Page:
After several devastating wildfire seasons, it’s clear the pace of forest restoration in Colorado must increase. Six million acres of our forests urgently need restoration.
Poor forest conditions have caused uncharacteristically large and severe wildfires as well as insect and disease epidemics. These conditions pose an ongoing wildfire risk, threatening lives, property, wildlife habitat and forested watersheds that filter and supply drinking water for most Coloradans. Conditions are expected to get worse as Colorado gets hotter and drier.
At The Nature Conservancy, our long-term vision is to restore Colorado’s forests to a more resilient and healthy condition, preserving wildlife habitats, ensuring clean drinking water, and providing recreational and many other benefits for people long into the future.
Learn more about how we are restoring Colorado's forests:
The Pikes Peak Fire Learning Network is tackling forest restoration using prescribed fire.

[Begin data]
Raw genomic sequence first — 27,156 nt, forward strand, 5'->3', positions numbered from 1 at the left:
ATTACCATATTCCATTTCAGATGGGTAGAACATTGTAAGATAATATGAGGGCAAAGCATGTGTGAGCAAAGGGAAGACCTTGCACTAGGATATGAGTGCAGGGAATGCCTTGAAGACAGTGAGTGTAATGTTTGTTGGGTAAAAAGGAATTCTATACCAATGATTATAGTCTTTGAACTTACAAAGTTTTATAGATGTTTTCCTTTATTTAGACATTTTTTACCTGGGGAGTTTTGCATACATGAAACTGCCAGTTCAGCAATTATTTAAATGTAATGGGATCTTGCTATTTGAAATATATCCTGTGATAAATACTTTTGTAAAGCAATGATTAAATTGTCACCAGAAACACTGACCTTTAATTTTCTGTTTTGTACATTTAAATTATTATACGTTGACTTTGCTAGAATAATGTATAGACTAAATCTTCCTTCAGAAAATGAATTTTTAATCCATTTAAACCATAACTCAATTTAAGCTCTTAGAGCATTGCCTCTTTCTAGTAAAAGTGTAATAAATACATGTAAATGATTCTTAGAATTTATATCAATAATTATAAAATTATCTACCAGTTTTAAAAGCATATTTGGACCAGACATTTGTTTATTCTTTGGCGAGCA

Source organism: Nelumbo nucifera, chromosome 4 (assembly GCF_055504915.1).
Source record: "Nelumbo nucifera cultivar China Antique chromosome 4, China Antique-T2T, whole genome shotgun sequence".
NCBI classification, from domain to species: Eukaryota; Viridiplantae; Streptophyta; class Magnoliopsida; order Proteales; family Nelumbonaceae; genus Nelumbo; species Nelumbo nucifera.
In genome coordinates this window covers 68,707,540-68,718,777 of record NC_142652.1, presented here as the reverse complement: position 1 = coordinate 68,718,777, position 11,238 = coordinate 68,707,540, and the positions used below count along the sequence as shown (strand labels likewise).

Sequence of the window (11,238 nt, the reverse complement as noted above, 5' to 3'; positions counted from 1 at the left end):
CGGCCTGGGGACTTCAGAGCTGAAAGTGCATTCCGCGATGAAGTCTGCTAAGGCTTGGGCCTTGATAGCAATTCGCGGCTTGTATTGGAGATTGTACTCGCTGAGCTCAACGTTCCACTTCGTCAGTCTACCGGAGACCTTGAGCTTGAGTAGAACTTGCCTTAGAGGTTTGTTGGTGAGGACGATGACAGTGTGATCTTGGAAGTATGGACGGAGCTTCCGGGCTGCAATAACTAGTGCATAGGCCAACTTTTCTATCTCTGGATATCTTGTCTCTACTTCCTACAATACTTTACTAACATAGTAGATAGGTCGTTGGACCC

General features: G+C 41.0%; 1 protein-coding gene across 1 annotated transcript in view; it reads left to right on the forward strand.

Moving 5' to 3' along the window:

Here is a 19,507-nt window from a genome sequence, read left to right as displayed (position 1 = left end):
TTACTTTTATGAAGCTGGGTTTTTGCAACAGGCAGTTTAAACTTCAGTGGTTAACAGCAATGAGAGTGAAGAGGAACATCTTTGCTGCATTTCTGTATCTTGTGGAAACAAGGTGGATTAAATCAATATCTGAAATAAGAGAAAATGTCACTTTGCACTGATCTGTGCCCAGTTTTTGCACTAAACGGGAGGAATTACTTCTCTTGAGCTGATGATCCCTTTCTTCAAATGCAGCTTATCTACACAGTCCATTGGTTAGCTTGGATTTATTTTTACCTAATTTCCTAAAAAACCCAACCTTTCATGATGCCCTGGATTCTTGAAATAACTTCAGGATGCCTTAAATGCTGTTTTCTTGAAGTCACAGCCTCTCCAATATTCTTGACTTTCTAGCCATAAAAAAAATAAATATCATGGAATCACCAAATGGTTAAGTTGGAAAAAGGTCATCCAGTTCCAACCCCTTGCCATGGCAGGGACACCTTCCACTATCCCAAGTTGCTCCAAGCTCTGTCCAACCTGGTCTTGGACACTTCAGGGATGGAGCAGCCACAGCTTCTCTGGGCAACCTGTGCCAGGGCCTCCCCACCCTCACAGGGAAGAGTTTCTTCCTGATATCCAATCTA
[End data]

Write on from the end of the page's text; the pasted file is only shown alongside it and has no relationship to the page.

Colorado has approximately 50 native species of trees, but there are several that stand out as hallmarks of the state’s picturesque views.
The Nature Conservancy and partners are restoring the forests that provide more than two-thirds of Colorado's drinking water.
Colorado's new fire program leader talks about wildfire, prescribed burns and his role with the Conservancy.
Learn how we're using safe, scientifically-designed burns to protect Colorado's forests.
An interview with Jeff Crandall, leader of The Nature Conservancy’s Southern Rockies Wildland Fire Module, about firefighting, fire science and more.
The Collaborative Forest Landscape Restoration Initiative is helping people help forests.